Soccer riots cloud Russia as host
Fans in violent protests clash with anti riot police, just weeks after Moscow won the bid to host 2018 World Cup.
Last Modified: 12 Dec 2010 12:07 GMT
As Russia prepares to host the 2018 World Cup, its football fans will be closely watched by the authorities [EPA]

Police clashed with thousands of soccer fans who descended on Manezh Square next to the Kremlin, to protest the fatal shooting of a man on the streets of Moscow.

In Saturday's clashes, at least three people were reported injured by RIA Novosti, the state news agency.

'Embarrassing' for 2018 hosts

The demonstrators chanted nationalist slogans such as "Russia for Russians," performed Nazi salutes, and shouted abuse at the anti-riot police, who were trying to control the crowd.

The incident has exposed the close links between Russian ultra-nationalists and football supporters.

It is a major embarrassment for the country, so soon after it won the right to host the FIFA World Cup in 2018.

"If the authorities don't change the policy on immigration, there will be a lot of bloodshed," said one demonstrator, whose face was hidden behind a black mask.

A 5000-strong crowd gathered, to protest the death of Yegor Sviridov, a Spartak Moscow fan.

He was shot in the head with rubber bullets ast Saturday, during a fight with men from the Russian Caucasus, in a fight at a bus stop.

Aslan Cherkesov, the suspect in Sviridov's shooting, who is from the Caucasus republic of Kabardino-Balkaria, is under arrest and claimed that he was acting in self defence.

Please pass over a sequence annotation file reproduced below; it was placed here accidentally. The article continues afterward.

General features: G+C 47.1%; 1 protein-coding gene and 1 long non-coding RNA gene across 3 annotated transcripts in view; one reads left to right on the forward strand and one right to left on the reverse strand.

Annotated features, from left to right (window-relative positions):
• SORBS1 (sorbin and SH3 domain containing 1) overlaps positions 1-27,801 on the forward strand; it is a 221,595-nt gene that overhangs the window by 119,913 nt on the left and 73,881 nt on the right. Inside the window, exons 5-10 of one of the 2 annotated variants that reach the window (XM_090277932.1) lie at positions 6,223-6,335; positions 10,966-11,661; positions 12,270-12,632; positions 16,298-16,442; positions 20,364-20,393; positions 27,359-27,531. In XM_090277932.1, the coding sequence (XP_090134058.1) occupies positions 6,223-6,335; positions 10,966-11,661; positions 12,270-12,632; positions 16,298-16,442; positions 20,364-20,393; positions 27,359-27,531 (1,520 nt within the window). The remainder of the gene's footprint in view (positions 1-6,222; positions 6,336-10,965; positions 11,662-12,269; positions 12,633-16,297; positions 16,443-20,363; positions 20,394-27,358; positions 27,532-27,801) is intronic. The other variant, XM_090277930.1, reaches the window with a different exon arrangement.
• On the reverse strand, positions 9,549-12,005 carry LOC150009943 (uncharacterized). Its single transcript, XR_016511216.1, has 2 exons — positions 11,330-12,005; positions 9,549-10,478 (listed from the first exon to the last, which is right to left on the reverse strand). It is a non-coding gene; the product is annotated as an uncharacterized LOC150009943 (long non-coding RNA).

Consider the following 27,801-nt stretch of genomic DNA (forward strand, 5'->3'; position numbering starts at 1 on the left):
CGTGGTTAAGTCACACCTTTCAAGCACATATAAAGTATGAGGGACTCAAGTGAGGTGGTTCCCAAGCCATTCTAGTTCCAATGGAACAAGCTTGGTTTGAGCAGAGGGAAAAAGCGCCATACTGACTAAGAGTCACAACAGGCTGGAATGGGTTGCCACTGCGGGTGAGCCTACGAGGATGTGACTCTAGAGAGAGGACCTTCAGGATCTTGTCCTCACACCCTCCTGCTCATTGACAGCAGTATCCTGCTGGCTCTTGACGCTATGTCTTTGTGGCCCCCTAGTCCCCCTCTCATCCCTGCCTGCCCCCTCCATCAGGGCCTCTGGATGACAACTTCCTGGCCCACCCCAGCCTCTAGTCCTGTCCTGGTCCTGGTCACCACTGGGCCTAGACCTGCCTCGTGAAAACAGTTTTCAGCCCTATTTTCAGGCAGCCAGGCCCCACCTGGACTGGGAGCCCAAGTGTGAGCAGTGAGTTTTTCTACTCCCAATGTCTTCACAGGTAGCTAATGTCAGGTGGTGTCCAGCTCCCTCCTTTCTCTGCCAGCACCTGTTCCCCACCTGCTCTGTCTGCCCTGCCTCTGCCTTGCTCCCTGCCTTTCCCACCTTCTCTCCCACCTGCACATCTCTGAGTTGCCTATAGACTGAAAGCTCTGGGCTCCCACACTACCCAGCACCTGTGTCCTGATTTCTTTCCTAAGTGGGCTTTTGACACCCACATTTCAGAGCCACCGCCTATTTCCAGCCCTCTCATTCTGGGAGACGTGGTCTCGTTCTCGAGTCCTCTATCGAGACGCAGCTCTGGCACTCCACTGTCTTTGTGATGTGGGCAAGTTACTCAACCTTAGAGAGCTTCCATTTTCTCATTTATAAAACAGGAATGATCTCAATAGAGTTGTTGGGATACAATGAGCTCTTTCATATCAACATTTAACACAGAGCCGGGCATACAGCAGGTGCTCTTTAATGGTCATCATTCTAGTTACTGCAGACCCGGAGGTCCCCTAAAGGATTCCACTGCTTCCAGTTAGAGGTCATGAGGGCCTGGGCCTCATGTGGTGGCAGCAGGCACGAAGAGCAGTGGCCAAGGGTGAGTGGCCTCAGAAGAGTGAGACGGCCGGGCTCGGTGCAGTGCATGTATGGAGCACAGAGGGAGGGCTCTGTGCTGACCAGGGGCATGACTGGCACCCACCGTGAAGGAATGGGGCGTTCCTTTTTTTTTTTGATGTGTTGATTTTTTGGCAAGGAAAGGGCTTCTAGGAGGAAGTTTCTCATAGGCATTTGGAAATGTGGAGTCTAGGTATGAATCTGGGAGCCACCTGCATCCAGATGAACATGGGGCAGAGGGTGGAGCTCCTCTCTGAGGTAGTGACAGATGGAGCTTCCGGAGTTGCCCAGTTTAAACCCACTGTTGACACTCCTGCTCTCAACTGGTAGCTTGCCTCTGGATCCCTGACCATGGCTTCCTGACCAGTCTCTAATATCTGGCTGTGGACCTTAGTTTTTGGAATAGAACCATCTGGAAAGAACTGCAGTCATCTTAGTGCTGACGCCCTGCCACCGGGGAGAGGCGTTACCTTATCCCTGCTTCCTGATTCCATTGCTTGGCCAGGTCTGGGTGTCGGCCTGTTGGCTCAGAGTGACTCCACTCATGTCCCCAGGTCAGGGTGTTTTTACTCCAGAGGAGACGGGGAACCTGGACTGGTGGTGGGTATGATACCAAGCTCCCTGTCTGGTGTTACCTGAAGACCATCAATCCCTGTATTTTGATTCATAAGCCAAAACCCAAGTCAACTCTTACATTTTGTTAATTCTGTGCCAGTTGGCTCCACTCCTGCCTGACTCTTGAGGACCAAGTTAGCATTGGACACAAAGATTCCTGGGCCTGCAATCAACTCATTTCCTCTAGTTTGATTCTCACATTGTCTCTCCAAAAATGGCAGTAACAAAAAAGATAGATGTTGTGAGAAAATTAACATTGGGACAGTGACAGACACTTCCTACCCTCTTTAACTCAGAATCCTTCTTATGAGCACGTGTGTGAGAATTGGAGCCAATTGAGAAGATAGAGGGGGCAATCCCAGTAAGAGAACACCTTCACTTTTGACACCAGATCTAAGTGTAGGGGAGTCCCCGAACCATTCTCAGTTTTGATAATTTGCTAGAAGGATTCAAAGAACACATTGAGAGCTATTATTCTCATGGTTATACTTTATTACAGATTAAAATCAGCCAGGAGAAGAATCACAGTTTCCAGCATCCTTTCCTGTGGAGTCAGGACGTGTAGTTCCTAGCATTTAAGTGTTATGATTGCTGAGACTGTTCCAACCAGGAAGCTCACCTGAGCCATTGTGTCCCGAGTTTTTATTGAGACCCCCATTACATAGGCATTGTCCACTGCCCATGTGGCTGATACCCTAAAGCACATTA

On Saturday, a Moscow court authorised the arrest of two other suspects, both from the Caucasus region of Dagestan.

The rioters threw flares and large ornaments off a Christmas tree at the police officers and tried to break through the police line but were met with swinging batons from the police.

It took the authorities an hour to disperse the demonstration.

There were also reports of demonstrators who later clashed with police at a subway station below the square after trying to storm a train on which they had spotted a passenger who appeared to be of Caucasus origin.

Earlier on Saturday, several thousand mourners gathered at the bus stop in northern Moscow where Sviridov was killed to lay flowers.

Vladimir Kolokoltsev, Moscow police chief, met with leaders of the demonstrators and promised that Svidorov's death would be thoroughly investigated.

Viktor Biryukov, police spokesman was quoted by Russian media as saying that 65 Spartak Moscow fans had been detained.

Spartak Moscow is one of the top Russian premiership sides and it has an impassioned support base in the capital.

"Thirteen people including police officers have been hospitalised," said Rashid Nurgaliyev, Interior Minister, who blamed the violence on "left-wing extremists".

Frequent clashes

The clashes between the football fans and representatives of ethnic minorities, mainly from the Caucasus region, happen quite often in Russia.

Small-scale political protests are relatively common in Moscow, but a gathering on this scale so close to the seat of Russian power is highly unusual.

There was no immediate comment from authorities.

In July another Spartak fan, telejournalist Yury Volkov, was stabbed to death in a fight with men from the Russian Caucasus in a central Moscow park. A Chechen man has been charged with the crime.

The killing prompted fans to brandish banners with Volkov's name at matches and to hold several public protests.

As Russia prepares to host the 2018 World Cup, its football fans will be closely watched by the authorities.

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